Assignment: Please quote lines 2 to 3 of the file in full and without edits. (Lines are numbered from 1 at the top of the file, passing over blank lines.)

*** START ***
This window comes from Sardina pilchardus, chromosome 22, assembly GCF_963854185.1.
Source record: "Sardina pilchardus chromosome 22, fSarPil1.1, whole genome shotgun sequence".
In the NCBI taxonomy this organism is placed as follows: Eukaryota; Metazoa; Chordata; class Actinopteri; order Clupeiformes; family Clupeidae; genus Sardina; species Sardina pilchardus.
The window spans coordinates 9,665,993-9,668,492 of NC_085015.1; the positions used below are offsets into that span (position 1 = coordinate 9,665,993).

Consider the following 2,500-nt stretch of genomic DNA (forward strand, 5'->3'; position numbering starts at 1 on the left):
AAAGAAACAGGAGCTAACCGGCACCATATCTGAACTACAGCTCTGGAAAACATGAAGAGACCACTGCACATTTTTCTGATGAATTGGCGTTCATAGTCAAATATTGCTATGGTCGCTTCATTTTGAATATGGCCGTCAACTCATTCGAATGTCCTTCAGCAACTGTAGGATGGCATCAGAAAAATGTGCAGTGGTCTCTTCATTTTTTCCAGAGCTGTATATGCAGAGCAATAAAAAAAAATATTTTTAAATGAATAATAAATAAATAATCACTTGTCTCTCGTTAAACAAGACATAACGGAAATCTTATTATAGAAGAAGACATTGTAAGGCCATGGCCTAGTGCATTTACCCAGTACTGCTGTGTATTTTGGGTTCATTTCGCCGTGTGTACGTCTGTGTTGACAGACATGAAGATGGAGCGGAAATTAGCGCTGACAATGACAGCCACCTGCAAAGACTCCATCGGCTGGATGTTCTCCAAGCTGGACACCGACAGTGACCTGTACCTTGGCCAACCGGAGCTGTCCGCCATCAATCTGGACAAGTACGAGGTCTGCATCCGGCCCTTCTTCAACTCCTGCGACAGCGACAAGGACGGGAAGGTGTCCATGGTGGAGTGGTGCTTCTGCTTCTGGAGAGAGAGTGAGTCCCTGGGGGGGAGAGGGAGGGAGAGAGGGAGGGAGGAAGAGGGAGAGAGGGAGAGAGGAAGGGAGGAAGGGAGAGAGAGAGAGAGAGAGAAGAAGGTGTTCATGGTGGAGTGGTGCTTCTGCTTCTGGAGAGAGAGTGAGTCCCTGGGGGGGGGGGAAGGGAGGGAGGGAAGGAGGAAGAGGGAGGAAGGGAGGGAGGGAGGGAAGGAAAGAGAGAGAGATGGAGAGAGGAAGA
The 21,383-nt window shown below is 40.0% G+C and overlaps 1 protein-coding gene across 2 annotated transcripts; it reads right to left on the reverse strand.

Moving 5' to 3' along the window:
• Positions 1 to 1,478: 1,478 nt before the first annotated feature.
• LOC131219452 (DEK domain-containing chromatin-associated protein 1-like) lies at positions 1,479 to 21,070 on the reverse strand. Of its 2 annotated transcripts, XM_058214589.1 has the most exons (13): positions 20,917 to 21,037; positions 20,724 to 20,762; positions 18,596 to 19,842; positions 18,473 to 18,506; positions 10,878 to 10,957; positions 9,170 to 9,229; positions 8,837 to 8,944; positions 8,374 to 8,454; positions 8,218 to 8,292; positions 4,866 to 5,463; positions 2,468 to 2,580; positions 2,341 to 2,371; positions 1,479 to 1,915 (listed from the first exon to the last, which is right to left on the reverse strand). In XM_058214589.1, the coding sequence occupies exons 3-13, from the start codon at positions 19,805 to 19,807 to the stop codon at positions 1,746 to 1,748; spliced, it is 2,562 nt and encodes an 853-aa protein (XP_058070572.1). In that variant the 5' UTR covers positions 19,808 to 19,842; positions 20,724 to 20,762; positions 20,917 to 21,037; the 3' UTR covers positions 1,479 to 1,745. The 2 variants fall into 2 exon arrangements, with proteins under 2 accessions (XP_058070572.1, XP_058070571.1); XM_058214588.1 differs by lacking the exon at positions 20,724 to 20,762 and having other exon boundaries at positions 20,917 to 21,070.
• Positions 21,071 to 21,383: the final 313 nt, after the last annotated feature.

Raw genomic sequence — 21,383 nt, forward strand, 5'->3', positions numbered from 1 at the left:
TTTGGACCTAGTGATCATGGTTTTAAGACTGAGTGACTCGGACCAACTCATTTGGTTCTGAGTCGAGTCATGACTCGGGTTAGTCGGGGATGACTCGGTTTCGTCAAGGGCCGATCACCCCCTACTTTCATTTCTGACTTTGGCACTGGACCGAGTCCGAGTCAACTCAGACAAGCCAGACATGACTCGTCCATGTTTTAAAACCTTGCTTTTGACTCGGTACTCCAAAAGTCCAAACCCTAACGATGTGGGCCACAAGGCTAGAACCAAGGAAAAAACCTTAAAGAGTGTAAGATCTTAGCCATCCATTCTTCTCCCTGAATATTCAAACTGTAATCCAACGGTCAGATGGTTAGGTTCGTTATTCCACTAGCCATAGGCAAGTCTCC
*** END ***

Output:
Source record: "Sardina pilchardus chromosome 22, fSarPil1.1, whole genome shotgun sequence".
In the NCBI taxonomy this organism is placed as follows: Eukaryota; Metazoa; Chordata; class Actinopteri; order Clupeiformes; family Clupeidae; genus Sardina; species Sardina pilchardus.